This could look like:

  • A doctor using information learned during the professional relationship, such as personal or emotional vulnerabilities, to pursue a sexual or romantic relationship with a former patient;
  • A doctor pursuing a sexual or romantic relationship with a former patient who is vulnerable or who had a dependent relationship with the doctor;
  • A doctor exploits the power imbalance inherent in the previous professional relationship to pursue an otherwise unwanted sexual or romantic relationship with a former patient.

Physicians pursuing a relationship with a former patient must be cautious about any power dynamics that could harm the patient, such as exploiting personal information or influencing decision-making. Ultimately, the physician must prioritize the well-being of their former patient above any personal desires.

What Are the Potential Consequences of Dating a Patient as a Doctor?

While it’s technically okay for doctors to date former patients, the potential consequences can outweigh any immediate benefits.

Engaging in a romantic or sexual relationship with a former patient can lead to disciplinary action from the Illinois Department of Financial and Professional Regulation (IDFPR), including revoking a physician’s medical license.

Doctors who cross these ethical and licensing boundaries also risk damage to their reputation, loss of patients, and legal action from the patient or their family.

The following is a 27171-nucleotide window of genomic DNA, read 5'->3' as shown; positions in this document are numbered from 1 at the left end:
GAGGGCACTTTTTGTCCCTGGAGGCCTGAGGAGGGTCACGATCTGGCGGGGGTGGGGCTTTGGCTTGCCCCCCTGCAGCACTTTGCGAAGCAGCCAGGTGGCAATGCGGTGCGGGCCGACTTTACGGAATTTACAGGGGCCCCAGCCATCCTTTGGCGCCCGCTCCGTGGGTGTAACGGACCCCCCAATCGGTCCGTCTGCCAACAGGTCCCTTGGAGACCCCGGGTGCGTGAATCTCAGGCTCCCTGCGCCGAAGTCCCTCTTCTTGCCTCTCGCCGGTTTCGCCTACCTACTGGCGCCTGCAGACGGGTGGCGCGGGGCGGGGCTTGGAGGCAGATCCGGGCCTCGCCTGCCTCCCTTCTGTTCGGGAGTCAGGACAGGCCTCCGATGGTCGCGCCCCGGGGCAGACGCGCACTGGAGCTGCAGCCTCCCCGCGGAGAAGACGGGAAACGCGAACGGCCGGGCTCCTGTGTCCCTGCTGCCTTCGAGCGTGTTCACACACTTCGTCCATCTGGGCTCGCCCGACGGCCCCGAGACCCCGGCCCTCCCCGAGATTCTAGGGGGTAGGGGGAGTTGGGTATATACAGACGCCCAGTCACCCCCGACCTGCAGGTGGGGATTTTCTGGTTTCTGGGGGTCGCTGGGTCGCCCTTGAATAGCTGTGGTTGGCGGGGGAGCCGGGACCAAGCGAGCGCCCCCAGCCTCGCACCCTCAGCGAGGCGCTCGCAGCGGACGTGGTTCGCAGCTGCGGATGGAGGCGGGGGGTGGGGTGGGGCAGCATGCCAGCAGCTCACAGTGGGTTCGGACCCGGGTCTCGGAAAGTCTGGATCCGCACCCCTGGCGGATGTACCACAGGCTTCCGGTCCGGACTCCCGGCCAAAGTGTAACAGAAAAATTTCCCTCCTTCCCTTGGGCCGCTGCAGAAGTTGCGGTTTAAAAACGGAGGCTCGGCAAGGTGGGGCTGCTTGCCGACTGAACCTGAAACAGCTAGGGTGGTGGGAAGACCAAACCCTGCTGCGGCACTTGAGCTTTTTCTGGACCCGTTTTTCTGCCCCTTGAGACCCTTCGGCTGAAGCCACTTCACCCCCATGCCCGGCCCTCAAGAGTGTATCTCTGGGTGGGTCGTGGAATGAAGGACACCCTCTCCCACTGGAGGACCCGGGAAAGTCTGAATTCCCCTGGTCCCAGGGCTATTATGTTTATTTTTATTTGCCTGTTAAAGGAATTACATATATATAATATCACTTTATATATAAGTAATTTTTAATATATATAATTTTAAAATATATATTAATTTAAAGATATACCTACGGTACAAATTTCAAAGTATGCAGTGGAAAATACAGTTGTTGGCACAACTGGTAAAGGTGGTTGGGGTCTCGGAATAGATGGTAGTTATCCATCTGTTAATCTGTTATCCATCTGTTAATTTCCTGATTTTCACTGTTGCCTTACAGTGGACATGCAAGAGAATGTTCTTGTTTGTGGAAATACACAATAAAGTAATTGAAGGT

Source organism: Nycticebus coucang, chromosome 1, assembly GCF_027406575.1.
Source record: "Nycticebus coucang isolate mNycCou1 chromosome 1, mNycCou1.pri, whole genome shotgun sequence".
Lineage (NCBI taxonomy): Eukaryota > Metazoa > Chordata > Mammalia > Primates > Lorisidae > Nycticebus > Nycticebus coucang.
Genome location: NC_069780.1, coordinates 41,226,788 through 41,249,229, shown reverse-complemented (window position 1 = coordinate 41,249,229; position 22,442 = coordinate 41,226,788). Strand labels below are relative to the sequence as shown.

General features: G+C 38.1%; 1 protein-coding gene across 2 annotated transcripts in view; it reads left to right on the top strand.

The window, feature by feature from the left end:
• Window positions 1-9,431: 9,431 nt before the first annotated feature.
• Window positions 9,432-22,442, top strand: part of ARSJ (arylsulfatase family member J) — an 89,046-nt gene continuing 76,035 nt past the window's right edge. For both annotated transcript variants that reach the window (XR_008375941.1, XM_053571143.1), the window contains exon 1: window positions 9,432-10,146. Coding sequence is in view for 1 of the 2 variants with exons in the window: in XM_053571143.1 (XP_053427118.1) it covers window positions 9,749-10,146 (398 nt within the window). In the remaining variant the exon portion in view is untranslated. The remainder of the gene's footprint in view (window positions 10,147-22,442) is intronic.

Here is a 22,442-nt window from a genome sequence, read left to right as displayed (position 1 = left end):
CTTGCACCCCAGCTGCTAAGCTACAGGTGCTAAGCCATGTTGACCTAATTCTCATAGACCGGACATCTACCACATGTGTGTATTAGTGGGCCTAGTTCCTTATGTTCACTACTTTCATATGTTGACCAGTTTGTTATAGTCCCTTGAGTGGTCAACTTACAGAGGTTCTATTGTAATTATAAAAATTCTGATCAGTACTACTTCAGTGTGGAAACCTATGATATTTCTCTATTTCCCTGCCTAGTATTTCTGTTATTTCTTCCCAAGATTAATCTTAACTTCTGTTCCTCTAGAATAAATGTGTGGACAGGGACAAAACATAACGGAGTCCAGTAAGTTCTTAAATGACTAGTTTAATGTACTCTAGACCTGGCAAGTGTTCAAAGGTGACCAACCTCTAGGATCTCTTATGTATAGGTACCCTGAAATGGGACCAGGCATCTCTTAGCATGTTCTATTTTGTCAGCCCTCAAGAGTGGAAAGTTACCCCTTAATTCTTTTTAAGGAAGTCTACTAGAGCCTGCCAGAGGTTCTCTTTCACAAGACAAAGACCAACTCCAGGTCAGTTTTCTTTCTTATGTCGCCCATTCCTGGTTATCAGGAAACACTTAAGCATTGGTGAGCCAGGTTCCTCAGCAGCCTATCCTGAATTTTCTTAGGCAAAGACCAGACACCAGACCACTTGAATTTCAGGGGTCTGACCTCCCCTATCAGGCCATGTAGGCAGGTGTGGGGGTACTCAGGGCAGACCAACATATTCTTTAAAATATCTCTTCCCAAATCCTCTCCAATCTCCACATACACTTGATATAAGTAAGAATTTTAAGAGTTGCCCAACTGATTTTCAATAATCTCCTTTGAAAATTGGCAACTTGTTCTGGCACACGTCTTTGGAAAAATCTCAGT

As such, doctors must prioritize their professional responsibilities and avoid jeopardizing their livelihoods by engaging in inappropriate relationships with former patients.

Don’t Lose Your License. Contact 1818 Today.

If you are facing an investigation or disciplinary action from IDFPR related to a relationship with a former patient, you need legal representation from a qualified attorney.

At 1818, our experienced team of healthcare license defense attorneys understand the complex legal and ethical considerations in cases involving doctor-patient relationships. We are committed to helping our clients protect their medical licenses and reputations by providing strategic legal guidance throughout any investigatory or disciplinary process.

Don’t let a mistake jeopardize your livelihood. Contact us today to schedule a consultation and learn how we can help defend your license and future.

Jordan Matyas

Jordan Matyas

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Jordan Matyas is a lawyer, lobbyist, and Founder of 1818 Legal, an Illinois professional licensing defense law firm he created in 2014. With more than 18 years of experience practicing law, he represents clients in a wide range of legal matters, including professional license defense, administrative law, land use and zoning, and state, local, and municipal law.

Jordan received his Juris Doctor from the University of Illinois — Chicago School of Law and is a member of the Illinois Bar Association.